It might come as no surprise that toilet paper is not really that old, specifically when comparing to the remarkable innovations that the world has seen throughout human history. The following 10 interesting facts of toilet paper will focus on amusing moments in time since the beginning and the rise of toilet paper.
There are also the most unbelievably strange and bizarre events related to toilet paper.
Nobody felt the effect of Russia’s hard time industries more than the factory employees in Penza, a city 550 kilometres (340 mi) south-east of Moscow. The employees at the cash-strapped clock factory abruptly ended upon receiving their benefits of 150 rolls of bathroom tissue.
This “generous” benefits took many employees 3 days to carry home. One female even tried to utilise her benefit as a non-traditional means of paying rent.
Workers in other places were more lucky, having received cucumbers and pineapples. A survey performed in 1998 states that only 18 percent of Russian employees reported being paid routinely.
Doctor-recommended toilet paper
Scott Paper Company, a leading brand in the toilet paper industry, practised one of the most effective methods to advertise their item. The company displayed images of customers’ aching “bottoms” and firmly insisting that individuals utilised the wrong type of toilet paper.
In 1929, the advertisements garnered massive attention. In the advertisement, medical professionals state that after the age of 40, rectal illness is caused by the bad quality of toilet paper.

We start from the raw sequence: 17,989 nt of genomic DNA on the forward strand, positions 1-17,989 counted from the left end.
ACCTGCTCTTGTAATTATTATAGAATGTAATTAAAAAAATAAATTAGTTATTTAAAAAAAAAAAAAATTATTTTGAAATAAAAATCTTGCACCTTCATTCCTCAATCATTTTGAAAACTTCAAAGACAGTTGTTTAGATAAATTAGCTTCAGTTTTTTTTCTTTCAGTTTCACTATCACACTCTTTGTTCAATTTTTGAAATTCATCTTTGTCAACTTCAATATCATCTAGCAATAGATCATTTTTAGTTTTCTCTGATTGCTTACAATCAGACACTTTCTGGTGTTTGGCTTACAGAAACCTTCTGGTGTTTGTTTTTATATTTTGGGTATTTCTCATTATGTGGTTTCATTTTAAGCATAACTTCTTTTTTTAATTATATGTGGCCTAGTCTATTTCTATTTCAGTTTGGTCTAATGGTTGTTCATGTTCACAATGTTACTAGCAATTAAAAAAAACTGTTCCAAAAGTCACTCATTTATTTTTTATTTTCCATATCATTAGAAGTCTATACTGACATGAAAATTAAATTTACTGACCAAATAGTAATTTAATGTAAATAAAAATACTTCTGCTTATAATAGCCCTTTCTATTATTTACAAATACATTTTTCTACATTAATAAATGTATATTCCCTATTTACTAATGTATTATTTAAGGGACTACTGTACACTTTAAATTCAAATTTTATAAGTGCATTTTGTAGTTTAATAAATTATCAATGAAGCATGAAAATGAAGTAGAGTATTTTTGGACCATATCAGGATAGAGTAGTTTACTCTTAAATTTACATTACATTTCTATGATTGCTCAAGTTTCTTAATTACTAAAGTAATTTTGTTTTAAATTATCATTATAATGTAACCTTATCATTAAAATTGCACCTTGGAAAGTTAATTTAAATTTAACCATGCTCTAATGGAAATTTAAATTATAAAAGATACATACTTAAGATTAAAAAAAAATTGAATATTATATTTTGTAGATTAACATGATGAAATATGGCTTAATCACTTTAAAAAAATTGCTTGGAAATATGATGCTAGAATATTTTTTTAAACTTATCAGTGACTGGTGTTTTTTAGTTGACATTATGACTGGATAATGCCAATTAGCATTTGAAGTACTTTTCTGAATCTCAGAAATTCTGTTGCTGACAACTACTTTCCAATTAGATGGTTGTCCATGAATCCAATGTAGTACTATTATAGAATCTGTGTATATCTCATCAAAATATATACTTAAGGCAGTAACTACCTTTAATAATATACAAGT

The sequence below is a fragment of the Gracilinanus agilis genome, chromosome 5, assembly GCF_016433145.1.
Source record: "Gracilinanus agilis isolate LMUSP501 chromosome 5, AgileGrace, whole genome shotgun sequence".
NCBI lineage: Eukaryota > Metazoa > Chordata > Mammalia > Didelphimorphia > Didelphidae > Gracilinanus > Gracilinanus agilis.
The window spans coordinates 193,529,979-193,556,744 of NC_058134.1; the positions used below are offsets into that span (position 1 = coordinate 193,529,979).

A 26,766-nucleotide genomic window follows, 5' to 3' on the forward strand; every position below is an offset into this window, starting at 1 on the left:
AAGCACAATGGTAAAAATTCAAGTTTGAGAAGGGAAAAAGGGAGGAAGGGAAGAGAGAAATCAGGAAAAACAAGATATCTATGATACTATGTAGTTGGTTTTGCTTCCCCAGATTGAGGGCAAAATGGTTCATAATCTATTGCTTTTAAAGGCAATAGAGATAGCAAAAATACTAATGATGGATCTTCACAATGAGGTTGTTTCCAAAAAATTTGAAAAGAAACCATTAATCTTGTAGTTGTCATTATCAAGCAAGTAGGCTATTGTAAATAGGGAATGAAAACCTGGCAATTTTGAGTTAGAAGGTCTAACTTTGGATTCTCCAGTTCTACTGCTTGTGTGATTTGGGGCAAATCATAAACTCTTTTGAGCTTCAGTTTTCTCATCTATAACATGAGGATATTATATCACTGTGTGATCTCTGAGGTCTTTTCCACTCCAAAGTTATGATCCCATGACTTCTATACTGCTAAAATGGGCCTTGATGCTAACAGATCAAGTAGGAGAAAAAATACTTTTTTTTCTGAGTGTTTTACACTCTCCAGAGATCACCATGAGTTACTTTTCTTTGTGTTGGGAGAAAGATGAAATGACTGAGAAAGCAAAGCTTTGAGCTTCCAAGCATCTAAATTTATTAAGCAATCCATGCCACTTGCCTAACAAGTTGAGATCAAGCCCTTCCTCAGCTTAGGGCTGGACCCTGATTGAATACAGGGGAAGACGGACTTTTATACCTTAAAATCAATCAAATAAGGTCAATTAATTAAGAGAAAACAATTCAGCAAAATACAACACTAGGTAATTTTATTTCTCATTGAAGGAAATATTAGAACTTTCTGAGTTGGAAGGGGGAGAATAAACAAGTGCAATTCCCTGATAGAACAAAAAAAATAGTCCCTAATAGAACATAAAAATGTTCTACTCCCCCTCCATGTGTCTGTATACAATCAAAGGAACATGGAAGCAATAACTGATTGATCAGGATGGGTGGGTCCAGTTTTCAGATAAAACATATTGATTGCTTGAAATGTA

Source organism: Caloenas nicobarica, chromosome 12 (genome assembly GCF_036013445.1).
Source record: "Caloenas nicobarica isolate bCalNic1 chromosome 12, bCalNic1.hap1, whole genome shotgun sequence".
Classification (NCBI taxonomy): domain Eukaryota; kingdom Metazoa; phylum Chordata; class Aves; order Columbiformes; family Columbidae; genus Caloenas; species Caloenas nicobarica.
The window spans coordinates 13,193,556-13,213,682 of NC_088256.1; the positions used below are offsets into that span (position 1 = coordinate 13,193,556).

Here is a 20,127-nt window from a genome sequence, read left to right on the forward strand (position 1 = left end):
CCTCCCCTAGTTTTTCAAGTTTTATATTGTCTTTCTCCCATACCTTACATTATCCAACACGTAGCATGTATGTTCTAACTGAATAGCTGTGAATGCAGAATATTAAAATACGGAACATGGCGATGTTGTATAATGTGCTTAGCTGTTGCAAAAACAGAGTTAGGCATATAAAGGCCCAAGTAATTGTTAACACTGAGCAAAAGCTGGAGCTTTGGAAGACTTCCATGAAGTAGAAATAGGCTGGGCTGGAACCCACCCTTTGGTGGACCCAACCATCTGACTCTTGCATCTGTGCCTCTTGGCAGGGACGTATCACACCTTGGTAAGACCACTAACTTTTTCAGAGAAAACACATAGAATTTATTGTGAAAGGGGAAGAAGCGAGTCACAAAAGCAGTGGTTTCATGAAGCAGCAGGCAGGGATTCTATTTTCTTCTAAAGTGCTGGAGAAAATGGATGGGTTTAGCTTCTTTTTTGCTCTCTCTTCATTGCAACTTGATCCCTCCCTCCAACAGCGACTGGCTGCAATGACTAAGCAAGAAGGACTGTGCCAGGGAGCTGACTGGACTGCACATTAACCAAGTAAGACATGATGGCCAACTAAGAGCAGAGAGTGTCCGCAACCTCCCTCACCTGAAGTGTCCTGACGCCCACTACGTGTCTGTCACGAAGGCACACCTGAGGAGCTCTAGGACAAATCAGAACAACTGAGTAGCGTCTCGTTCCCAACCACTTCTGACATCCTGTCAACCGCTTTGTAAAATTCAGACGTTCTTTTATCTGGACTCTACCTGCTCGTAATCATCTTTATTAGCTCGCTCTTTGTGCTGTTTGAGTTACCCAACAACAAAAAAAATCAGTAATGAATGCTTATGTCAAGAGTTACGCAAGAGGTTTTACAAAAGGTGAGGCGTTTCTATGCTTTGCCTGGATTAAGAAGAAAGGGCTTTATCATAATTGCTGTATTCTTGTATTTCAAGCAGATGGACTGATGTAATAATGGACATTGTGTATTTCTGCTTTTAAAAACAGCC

In the 1930s, Scott Paper also marketed their product as “splinter-free” and guaranteed both doctors and plumbers to recommend their toilet paper.
The toilet paper burglar
For a long time, Ricardo Jefferson pulled off among the strangest break-ins in the US history. Everything began on August 5, 1995, when City Controller Jonathan A. Saidel investigated in the case of missing stadium toilet paper.
While working as a store supervisor at Philadelphia’s Veterans Stadium, Jefferson has stolen an overall of $34,000 worth of toilet papers over a 10-month period from October 1994 to August 1995. This has caused football patrons holding in their bowel.
Although toilet paper was produced in China back in the 4th century, it was not till 1857 that Joseph C. Gayetty presented the very first packaged of “Therapeutic Paper” to the United States. Scott Paper Company saw fantastic potential in this product as it offered a better hygiene.
Soon, they began marketing the very first rolls of toilet paper in 1890. However, the company’s success depended heavily on ways to market an “unmentionable” item.
Given the nation’s conservative views, Scott Paper Company did not wish to soil their household name by promoting it in combination with a subject that was considered “lewd.” For that reason, they sold toilet rolls to personal dealerships who then rebranded the product.
Until 1902, Scott Paper bought the “Waldorf” trademark which eventually becomes the business’s first top quality toilet paper. Scott Paper Company formally began including their name on the once-unmentionable item in 1903.
Toilet in space
One of the most popular questions for astronauts is how are they going to empty their bowels in space. A lot of us are not aware of the months of research study and testing that go into preparing a maintenance-free bathroom facility.